The die was laid out as a tightly packed custom circuit layout, with three layers of metal. Layouts achieved densities of 40 circuits per die. The use of metal options on one diffusion was utilized. A small die, with 22 I/Os on approximately 20 x 40 mils was also designed for "unit logic" applications. Two of these small die were used in a single package.

Cesare Galtieri created a simulator of the Motorola production line. We exercised this with Motorola's projected yields and our projected change rates in development. The conclusion was that over the development cycle we would get some full custom parts back in a week, and some other parts would be so delayed by bombed lots and our own EC rate that it would not emerge until 9 months had passed. We believed we could manage this scheduling problem with the aid of premade unit logic chips and wire changes. At ACS we never had the opportunity to verify if this was so. (Interestingly enough while at Amdahl in 1972 we ran a gate array chip design but essentially the same Motorola ECL process on the same line. Over ~ 150 chip releases, the fastest turn around time for the customized two layer metal process without special incentives was 4 days. The slowest, after 3 rounds of EC's which required restarts, took 9 months. Cesare got it right!)

Circuit Speed: With a fan in of 3 and a fan out of 3, but essentially no wire, a circuit delivered under 1 ns worst-case delay.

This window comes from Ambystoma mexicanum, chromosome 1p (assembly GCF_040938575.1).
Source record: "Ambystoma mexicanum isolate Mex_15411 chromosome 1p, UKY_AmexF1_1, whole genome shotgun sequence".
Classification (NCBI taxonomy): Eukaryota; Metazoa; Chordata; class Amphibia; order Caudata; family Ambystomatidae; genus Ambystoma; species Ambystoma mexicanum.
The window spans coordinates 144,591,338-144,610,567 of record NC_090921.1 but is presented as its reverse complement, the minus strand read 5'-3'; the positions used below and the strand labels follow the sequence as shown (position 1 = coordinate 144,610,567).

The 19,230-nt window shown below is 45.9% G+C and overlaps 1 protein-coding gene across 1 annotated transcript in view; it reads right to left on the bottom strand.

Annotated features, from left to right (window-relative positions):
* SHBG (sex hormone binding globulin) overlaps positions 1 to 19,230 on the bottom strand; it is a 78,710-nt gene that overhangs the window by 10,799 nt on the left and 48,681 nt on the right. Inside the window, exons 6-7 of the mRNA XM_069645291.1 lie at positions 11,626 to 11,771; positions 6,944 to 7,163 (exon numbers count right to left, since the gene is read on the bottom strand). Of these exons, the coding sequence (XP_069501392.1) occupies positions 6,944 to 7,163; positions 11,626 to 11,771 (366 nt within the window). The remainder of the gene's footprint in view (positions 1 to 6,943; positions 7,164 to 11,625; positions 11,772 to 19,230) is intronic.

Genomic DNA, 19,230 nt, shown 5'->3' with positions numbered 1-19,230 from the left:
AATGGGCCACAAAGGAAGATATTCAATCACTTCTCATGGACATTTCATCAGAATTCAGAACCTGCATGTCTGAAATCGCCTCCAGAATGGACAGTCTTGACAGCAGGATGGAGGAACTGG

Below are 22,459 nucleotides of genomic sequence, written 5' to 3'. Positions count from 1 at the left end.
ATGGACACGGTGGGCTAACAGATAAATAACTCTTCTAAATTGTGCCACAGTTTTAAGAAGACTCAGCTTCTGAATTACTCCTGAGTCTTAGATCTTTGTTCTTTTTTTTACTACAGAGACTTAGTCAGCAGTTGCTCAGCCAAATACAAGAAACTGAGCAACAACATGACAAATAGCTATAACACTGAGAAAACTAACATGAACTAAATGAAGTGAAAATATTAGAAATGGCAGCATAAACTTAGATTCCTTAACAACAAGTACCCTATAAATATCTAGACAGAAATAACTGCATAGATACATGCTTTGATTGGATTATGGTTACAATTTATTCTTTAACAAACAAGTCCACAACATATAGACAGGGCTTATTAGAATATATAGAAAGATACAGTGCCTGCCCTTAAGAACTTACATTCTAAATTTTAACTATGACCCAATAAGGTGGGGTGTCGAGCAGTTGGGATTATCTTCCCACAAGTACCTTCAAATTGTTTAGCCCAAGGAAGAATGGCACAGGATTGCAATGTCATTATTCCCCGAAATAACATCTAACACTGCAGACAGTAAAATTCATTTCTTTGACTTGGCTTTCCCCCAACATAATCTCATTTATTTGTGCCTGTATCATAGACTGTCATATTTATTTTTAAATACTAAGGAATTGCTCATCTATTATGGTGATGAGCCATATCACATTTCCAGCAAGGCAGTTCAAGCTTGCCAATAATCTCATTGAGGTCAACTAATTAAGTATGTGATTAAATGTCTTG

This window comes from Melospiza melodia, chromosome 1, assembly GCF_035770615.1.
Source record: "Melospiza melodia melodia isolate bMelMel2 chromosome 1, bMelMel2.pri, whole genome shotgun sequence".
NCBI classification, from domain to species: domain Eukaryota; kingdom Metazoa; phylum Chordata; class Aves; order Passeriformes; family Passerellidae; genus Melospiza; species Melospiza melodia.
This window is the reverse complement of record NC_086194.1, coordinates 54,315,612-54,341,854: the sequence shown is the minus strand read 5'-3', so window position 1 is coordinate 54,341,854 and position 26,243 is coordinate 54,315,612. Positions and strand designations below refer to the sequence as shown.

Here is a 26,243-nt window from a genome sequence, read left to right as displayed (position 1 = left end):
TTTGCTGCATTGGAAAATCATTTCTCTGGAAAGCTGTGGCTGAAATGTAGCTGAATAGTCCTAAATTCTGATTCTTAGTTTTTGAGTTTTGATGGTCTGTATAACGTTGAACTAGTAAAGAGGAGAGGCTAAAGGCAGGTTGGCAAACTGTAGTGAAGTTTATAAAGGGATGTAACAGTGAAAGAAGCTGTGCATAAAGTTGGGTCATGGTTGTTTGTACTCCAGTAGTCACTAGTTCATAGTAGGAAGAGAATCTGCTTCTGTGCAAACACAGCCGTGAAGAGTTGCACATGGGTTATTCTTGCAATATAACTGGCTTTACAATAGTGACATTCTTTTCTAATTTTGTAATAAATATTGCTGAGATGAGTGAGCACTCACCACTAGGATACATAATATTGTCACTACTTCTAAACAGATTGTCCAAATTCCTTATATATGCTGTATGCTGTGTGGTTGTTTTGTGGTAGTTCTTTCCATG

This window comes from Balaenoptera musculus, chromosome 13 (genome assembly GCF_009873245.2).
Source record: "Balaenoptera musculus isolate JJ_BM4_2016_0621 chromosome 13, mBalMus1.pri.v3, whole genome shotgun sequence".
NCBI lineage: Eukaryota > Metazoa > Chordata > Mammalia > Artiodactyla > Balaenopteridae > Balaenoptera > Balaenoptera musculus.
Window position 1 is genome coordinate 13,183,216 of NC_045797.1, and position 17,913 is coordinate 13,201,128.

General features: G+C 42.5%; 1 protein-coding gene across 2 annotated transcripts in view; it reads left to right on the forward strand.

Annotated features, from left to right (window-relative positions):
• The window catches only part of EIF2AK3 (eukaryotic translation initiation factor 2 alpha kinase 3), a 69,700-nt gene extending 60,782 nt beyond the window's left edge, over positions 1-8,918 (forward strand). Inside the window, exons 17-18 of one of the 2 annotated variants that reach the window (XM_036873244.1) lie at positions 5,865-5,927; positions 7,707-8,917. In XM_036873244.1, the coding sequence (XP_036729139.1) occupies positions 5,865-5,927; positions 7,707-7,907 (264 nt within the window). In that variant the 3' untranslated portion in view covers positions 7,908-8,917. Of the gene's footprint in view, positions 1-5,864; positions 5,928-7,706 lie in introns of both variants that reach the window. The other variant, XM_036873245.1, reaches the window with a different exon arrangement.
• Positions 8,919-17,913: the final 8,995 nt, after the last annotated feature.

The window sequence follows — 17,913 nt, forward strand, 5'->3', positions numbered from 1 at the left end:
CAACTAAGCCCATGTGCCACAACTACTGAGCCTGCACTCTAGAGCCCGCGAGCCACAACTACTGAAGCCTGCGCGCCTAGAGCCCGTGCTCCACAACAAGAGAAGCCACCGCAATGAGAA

Signal Wires: "Long" wires were terminated (at the far end) 50 ohm coaxial transmission lines, using a solid low dielectric insulation, and a plated outer shield which was grounded, yielding an overall propagation velocity of 8~9 inches per ns. Outside diameter was 10 mils. A wire preparation station was built, which would cut this coax to a specified length, attach a pig tail to the shield, and preform the coax into a staple shape with two 1 mil wires protruding at each end (the inner wire and the shield connection). A wiring station would then bond these ends to the package. The stiffness of these 1 mil wires would ultimately lead to this coax approach being replaced by twisted pair.

"Short" wires were single conductors, with a maximum length up to half the expected rise time of the signals; thus less than 0.5 ns long or about 4 inches total for the length of a net. To the degree that printed wires could be used, the increased dielectric constant of epoxy glass insulators limited nets to under 2 inches. This view led package development toward dependency on discrete wires, and viewed printed wires as nearly useless.

Chip Package: The chip package had several goals. (1) The package had to be robust to hermetically seal the chip against the known problems of moisture and the unknown problems of immersion in an initially unspecified cooling fluid. Coolant cavitation was a physical abrasion problem, which also concerned us. (2) Signals and power had to connect the chip though low resistance and inductance for speed and noise control. (3) The thermal capability had to transfer up to 3.5 watts from the chip to a liquid coolant with minimal temperature rise. The actual electrical and thermal design parameters were slightly modified as the design evolved, but min max junction temperatures stayed in the range of 15 C (essentially no power start up mode) to 45 C (with a hot chip in a hot coolant).